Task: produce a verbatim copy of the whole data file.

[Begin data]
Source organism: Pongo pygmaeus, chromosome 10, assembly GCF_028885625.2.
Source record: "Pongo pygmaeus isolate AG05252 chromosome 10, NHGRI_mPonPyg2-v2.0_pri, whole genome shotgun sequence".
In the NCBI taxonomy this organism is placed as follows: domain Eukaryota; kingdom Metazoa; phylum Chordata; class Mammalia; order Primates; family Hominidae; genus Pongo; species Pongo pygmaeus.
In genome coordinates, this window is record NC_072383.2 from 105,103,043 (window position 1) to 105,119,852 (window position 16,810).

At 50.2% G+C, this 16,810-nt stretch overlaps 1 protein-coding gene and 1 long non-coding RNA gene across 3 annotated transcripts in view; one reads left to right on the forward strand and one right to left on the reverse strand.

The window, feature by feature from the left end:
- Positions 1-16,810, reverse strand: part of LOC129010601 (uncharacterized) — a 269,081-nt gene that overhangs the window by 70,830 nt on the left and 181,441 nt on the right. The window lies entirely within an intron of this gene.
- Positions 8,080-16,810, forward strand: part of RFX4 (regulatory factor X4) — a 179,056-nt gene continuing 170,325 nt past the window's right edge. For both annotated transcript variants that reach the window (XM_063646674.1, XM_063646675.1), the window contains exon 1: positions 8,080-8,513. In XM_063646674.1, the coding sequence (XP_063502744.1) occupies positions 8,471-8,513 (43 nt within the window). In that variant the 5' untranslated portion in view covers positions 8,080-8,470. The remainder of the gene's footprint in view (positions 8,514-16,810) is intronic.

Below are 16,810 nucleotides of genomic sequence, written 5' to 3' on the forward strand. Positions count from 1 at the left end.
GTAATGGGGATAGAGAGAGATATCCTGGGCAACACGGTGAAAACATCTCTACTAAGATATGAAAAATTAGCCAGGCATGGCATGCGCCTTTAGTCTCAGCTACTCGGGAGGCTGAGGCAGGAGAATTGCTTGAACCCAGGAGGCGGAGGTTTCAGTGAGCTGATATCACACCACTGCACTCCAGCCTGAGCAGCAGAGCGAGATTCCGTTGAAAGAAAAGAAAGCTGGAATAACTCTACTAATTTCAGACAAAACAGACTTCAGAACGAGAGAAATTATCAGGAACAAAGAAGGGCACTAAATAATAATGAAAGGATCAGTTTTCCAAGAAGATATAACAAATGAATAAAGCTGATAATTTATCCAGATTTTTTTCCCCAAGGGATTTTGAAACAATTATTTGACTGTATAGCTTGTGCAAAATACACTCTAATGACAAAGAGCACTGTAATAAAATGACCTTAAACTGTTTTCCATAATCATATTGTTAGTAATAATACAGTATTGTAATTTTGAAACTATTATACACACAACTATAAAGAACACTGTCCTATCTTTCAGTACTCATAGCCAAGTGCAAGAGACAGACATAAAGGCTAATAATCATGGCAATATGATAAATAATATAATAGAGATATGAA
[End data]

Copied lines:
Source organism: Pongo pygmaeus, chromosome 10, assembly GCF_028885625.2.
Source record: "Pongo pygmaeus isolate AG05252 chromosome 10, NHGRI_mPonPyg2-v2.0_pri, whole genome shotgun sequence".
In the NCBI taxonomy this organism is placed as follows: domain Eukaryota; kingdom Metazoa; phylum Chordata; class Mammalia; order Primates; family Hominidae; genus Pongo; species Pongo pygmaeus.
In genome coordinates, this window is record NC_072383.2 from 105,103,043 (window position 1) to 105,119,852 (window position 16,810).

At 50.2% G+C, this 16,810-nt stretch overlaps 1 protein-coding gene and 1 long non-coding RNA gene across 3 annotated transcripts in view; one reads left to right on the forward strand and one right to left on the reverse strand.

The window, feature by feature from the left end:
- Positions 1-16,810, reverse strand: part of LOC129010601 (uncharacterized) — a 269,081-nt gene that overhangs the window by 70,830 nt on the left and 181,441 nt on the right. The window lies entirely within an intron of this gene.
- Positions 8,080-16,810, forward strand: part of RFX4 (regulatory factor X4) — a 179,056-nt gene continuing 170,325 nt past the window's right edge. For both annotated transcript variants that reach the window (XM_063646674.1, XM_063646675.1), the window contains exon 1: positions 8,080-8,513. In XM_063646674.1, the coding sequence (XP_063502744.1) occupies positions 8,471-8,513 (43 nt within the window). In that variant the 5' untranslated portion in view covers positions 8,080-8,470. The remainder of the gene's footprint in view (positions 8,514-16,810) is intronic.

Below are 16,810 nucleotides of genomic sequence, written 5' to 3' on the forward strand. Positions count from 1 at the left end.
GTAATGGGGATAGAGAGAGATATCCTGGGCAACACGGTGAAAACATCTCTACTAAGATATGAAAAATTAGCCAGGCATGGCATGCGCCTTTAGTCTCAGCTACTCGGGAGGCTGAGGCAGGAGAATTGCTTGAACCCAGGAGGCGGAGGTTTCAGTGAGCTGATATCACACCACTGCACTCCAGCCTGAGCAGCAGAGCGAGATTCCGTTGAAAGAAAAGAAAGCTGGAATAACTCTACTAATTTCAGACAAAACAGACTTCAGAACGAGAGAAATTATCAGGAACAAAGAAGGGCACTAAATAATAATGAAAGGATCAGTTTTCCAAGAAGATATAACAAATGAATAAAGCTGATAATTTATCCAGATTTTTTTCCCCAAGGGATTTTGAAACAATTATTTGACTGTATAGCTTGTGCAAAATACACTCTAATGACAAAGAGCACTGTAATAAAATGACCTTAAACTGTTTTCCATAATCATATTGTTAGTAATAATACAGTATTGTAATTTTGAAACTATTATACACACAACTATAAAGAACACTGTCCTATCTTTCAGTACTCATAGCCAAGTGCAAGAGACAGACATAAAGGCTAATAATCATGGCAATATGATAAATAATATAATAGAGATATGAA